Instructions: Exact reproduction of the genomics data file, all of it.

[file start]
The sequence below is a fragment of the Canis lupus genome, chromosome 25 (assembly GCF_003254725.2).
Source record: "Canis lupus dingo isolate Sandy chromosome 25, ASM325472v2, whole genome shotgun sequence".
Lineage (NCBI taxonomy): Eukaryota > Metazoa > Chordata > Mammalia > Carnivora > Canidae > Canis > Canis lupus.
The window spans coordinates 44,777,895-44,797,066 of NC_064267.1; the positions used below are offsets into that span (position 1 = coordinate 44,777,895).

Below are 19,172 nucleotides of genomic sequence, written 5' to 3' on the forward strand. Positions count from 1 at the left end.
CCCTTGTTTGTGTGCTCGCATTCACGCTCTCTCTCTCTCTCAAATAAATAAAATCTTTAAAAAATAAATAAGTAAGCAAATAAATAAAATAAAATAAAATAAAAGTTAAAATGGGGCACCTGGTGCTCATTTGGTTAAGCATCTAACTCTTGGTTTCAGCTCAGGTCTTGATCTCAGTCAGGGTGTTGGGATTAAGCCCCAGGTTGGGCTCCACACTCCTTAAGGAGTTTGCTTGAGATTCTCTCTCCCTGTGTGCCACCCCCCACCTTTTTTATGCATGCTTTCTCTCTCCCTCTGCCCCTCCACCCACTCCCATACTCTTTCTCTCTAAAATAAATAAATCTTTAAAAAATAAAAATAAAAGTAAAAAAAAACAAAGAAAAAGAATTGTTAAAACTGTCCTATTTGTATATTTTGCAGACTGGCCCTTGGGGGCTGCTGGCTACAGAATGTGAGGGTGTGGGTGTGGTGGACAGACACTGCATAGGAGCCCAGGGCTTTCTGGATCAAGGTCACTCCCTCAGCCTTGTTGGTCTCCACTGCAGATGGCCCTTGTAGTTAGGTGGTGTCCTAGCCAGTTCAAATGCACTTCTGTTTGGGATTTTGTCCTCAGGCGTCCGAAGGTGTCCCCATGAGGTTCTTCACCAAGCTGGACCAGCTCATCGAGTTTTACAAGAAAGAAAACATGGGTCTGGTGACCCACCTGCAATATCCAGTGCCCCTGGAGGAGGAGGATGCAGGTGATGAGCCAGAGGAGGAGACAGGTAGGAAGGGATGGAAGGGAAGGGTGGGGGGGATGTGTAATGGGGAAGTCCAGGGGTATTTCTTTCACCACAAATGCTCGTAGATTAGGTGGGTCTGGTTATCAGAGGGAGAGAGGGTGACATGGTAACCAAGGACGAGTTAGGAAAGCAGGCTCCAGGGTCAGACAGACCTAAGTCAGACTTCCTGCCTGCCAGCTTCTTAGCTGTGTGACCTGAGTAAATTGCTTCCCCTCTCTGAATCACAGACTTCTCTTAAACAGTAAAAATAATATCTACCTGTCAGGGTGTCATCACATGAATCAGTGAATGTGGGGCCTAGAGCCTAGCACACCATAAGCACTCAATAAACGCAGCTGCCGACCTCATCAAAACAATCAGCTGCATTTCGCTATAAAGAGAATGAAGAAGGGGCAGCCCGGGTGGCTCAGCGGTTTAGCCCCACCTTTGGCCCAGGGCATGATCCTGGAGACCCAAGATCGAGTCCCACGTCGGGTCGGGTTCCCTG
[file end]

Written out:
The sequence below is a fragment of the Canis lupus genome, chromosome 25 (assembly GCF_003254725.2).
Source record: "Canis lupus dingo isolate Sandy chromosome 25, ASM325472v2, whole genome shotgun sequence".
Lineage (NCBI taxonomy): Eukaryota > Metazoa > Chordata > Mammalia > Carnivora > Canidae > Canis > Canis lupus.
The window spans coordinates 44,777,895-44,797,066 of NC_064267.1; the positions used below are offsets into that span (position 1 = coordinate 44,777,895).

Below are 19,172 nucleotides of genomic sequence, written 5' to 3' on the forward strand. Positions count from 1 at the left end.
CCCTTGTTTGTGTGCTCGCATTCACGCTCTCTCTCTCTCTCAAATAAATAAAATCTTTAAAAAATAAATAAGTAAGCAAATAAATAAAATAAAATAAAATAAAAGTTAAAATGGGGCACCTGGTGCTCATTTGGTTAAGCATCTAACTCTTGGTTTCAGCTCAGGTCTTGATCTCAGTCAGGGTGTTGGGATTAAGCCCCAGGTTGGGCTCCACACTCCTTAAGGAGTTTGCTTGAGATTCTCTCTCCCTGTGTGCCACCCCCCACCTTTTTTATGCATGCTTTCTCTCTCCCTCTGCCCCTCCACCCACTCCCATACTCTTTCTCTCTAAAATAAATAAATCTTTAAAAAATAAAAATAAAAGTAAAAAAAAACAAAGAAAAAGAATTGTTAAAACTGTCCTATTTGTATATTTTGCAGACTGGCCCTTGGGGGCTGCTGGCTACAGAATGTGAGGGTGTGGGTGTGGTGGACAGACACTGCATAGGAGCCCAGGGCTTTCTGGATCAAGGTCACTCCCTCAGCCTTGTTGGTCTCCACTGCAGATGGCCCTTGTAGTTAGGTGGTGTCCTAGCCAGTTCAAATGCACTTCTGTTTGGGATTTTGTCCTCAGGCGTCCGAAGGTGTCCCCATGAGGTTCTTCACCAAGCTGGACCAGCTCATCGAGTTTTACAAGAAAGAAAACATGGGTCTGGTGACCCACCTGCAATATCCAGTGCCCCTGGAGGAGGAGGATGCAGGTGATGAGCCAGAGGAGGAGACAGGTAGGAAGGGATGGAAGGGAAGGGTGGGGGGGATGTGTAATGGGGAAGTCCAGGGGTATTTCTTTCACCACAAATGCTCGTAGATTAGGTGGGTCTGGTTATCAGAGGGAGAGAGGGTGACATGGTAACCAAGGACGAGTTAGGAAAGCAGGCTCCAGGGTCAGACAGACCTAAGTCAGACTTCCTGCCTGCCAGCTTCTTAGCTGTGTGACCTGAGTAAATTGCTTCCCCTCTCTGAATCACAGACTTCTCTTAAACAGTAAAAATAATATCTACCTGTCAGGGTGTCATCACATGAATCAGTGAATGTGGGGCCTAGAGCCTAGCACACCATAAGCACTCAATAAACGCAGCTGCCGACCTCATCAAAACAATCAGCTGCATTTCGCTATAAAGAGAATGAAGAAGGGGCAGCCCGGGTGGCTCAGCGGTTTAGCCCCACCTTTGGCCCAGGGCATGATCCTGGAGACCCAAGATCGAGTCCCACGTCGGGTCGGGTTCCCTG